U.N. peacekeeping chief Hervé Ladsous declared on Tuesday what the world has long known: Syria is in a state of civil war. Ladsous noted that the government of Syria has lost "some large chunks of territory," and contended that we are seeing "a massive increase in the level of violence," with the mostly peaceful opposition increasingly fighting back. The world, however, is at a loss for what to do. U.N. and Arab League envoy Kofi Annan's peace plan lies stillborn, with the Syrian regime refusing to honor a ceasefire, the first and easiest step of Annan's diplomatic effort. Meanwhile, the international community remains reluctant to intervene decisively, even though more than 12,000 Syrians have died, tens of thousands more are refugees and internally displaced, and the Syrian regime is executing children and indiscriminately shelling civilians.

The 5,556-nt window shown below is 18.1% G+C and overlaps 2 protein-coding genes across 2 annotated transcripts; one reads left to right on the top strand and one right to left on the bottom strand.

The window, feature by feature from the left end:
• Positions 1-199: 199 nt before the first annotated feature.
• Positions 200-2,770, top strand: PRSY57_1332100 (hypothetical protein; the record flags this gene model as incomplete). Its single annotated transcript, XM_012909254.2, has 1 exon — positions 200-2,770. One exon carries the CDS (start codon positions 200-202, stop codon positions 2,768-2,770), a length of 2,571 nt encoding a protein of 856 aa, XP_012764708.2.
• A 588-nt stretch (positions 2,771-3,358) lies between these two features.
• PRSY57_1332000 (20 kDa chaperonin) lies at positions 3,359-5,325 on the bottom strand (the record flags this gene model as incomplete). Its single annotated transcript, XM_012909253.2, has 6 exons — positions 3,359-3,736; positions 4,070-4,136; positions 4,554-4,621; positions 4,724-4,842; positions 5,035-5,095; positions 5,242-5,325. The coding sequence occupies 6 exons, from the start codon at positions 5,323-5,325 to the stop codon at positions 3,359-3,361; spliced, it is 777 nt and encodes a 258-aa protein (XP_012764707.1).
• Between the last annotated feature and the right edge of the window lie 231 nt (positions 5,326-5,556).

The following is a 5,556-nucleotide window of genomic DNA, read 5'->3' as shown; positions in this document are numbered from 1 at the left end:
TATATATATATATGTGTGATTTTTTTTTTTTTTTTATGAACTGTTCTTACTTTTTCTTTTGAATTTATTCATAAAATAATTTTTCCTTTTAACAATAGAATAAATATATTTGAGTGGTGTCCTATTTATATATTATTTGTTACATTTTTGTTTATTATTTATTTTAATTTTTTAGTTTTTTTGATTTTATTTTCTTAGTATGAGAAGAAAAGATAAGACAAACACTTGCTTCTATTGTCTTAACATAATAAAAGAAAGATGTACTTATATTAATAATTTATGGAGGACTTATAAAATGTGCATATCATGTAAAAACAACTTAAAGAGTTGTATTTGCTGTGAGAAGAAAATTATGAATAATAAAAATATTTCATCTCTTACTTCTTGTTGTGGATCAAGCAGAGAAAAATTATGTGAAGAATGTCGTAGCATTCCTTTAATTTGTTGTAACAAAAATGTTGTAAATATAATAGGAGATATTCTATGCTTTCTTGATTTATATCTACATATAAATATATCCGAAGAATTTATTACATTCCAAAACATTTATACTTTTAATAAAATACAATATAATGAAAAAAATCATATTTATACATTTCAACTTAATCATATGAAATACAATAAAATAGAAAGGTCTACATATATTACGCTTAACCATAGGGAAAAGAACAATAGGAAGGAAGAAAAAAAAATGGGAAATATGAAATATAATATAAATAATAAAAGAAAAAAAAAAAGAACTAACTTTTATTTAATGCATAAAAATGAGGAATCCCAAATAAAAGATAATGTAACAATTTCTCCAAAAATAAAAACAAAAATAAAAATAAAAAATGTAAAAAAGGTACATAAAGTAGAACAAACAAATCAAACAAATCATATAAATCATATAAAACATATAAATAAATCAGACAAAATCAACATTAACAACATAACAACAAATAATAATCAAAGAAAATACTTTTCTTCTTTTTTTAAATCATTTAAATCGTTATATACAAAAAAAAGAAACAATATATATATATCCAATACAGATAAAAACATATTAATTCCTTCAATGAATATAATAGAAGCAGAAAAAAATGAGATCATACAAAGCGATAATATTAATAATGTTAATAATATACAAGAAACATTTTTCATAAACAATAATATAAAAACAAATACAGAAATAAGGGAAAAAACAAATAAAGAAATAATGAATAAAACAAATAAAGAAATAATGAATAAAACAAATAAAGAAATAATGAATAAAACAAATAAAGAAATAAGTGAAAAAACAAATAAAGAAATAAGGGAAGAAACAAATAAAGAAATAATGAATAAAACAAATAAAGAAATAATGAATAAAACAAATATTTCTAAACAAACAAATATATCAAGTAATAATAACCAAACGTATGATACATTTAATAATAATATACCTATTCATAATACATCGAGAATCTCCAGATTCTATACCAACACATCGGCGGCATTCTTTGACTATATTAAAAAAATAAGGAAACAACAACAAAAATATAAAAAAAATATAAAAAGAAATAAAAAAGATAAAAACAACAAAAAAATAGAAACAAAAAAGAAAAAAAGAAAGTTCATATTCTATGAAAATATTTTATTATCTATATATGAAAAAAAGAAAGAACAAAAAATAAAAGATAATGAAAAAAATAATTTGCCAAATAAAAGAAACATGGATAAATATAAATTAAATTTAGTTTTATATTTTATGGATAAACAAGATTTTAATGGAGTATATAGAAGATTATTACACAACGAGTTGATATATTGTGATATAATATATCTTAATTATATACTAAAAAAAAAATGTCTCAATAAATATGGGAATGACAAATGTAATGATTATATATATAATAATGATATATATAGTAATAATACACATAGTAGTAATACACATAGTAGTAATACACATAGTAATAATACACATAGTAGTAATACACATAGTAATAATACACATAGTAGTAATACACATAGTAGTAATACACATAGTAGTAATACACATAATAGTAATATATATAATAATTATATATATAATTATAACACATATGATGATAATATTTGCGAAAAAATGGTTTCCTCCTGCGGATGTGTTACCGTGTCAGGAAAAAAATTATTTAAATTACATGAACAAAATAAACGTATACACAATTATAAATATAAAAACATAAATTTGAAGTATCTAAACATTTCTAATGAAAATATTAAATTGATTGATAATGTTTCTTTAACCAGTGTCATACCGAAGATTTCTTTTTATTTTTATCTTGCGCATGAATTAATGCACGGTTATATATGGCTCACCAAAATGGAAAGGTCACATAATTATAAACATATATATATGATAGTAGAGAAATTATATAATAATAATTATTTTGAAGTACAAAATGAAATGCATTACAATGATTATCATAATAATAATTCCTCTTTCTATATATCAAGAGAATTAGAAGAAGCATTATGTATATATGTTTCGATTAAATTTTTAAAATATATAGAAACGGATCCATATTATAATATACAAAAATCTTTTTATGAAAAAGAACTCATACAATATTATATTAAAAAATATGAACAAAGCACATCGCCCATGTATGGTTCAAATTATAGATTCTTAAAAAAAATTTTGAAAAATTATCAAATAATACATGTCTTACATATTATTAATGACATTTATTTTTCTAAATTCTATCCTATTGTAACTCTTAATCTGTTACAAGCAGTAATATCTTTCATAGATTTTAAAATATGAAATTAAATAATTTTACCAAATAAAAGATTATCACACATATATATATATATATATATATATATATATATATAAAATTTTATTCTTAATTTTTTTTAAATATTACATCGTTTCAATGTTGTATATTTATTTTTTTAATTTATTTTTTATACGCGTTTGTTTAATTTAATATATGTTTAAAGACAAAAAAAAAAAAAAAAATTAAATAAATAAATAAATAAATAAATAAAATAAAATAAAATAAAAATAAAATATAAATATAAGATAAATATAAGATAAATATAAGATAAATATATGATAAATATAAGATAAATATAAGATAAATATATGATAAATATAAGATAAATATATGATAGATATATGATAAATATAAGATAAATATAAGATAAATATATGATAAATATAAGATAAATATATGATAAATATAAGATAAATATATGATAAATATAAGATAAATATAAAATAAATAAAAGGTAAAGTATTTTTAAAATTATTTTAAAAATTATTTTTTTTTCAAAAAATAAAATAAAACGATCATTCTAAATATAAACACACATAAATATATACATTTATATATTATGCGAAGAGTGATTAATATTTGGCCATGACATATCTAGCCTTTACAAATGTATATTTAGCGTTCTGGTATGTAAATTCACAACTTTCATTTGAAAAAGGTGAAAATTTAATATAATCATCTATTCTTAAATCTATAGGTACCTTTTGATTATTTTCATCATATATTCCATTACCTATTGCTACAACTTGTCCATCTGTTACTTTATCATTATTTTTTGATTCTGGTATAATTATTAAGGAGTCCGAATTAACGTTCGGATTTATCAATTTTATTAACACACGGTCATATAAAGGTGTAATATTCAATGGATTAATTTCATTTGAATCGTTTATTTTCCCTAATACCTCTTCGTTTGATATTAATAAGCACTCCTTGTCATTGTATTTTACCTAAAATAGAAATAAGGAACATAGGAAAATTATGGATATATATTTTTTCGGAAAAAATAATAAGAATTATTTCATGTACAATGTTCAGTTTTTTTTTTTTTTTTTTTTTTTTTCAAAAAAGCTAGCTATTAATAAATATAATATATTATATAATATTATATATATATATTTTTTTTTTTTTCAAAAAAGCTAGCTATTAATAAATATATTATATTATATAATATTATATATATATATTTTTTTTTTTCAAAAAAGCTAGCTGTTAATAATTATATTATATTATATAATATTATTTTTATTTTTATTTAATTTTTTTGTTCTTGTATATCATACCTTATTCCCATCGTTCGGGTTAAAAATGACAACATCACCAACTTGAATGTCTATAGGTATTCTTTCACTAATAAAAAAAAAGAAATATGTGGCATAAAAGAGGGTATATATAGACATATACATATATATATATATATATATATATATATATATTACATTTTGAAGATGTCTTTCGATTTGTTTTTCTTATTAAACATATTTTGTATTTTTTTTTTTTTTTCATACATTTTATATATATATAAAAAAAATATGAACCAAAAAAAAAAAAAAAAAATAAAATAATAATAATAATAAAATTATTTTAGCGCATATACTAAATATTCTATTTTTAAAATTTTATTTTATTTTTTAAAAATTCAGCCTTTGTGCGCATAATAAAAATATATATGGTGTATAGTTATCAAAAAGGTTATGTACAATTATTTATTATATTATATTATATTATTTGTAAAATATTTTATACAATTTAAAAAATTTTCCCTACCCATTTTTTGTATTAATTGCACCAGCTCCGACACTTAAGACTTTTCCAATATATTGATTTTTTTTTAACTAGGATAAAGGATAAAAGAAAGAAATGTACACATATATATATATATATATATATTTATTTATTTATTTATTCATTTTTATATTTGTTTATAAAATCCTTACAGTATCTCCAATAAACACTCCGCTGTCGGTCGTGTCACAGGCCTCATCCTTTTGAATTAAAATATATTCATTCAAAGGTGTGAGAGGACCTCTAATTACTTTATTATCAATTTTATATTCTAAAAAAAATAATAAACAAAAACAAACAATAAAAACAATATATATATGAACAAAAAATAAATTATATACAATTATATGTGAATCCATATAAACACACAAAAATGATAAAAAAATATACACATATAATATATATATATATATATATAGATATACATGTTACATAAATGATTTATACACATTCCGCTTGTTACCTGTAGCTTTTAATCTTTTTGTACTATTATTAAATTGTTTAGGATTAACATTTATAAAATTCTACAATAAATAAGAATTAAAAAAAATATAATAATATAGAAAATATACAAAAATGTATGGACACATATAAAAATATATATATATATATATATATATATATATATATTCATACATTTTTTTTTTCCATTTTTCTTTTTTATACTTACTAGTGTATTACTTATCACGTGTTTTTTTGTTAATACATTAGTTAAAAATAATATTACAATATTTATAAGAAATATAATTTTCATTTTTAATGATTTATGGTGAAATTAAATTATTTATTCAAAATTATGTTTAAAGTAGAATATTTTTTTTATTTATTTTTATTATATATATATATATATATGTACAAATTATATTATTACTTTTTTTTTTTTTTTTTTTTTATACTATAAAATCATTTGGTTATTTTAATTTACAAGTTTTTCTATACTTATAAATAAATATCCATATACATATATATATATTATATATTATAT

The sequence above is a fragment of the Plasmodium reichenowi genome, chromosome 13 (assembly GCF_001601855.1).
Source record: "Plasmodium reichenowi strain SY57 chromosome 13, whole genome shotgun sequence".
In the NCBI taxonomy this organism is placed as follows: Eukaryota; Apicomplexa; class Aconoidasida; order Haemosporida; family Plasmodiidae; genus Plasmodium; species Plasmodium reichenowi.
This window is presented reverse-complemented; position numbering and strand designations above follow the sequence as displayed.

It is clear that the Obama administration has no appetite for another aggressive intervention in the Middle East. Washington's European allies, who led the campaign against Muammar al-Qaddafi in Libya, are consumed with their collapsing economies. Moscow, whose support is needed to make sanctions more comprehensive and to gain U.N. support for any intervention, openly backs the Bashar al-Assad regime and has made it clear it opposes support for the Syrian opposition. Indeed, Secretary of State Hillary Clinton claimed on Tuesday that Russia is sending attack helicopters to Syria -- hardly an action designed to promote peace.
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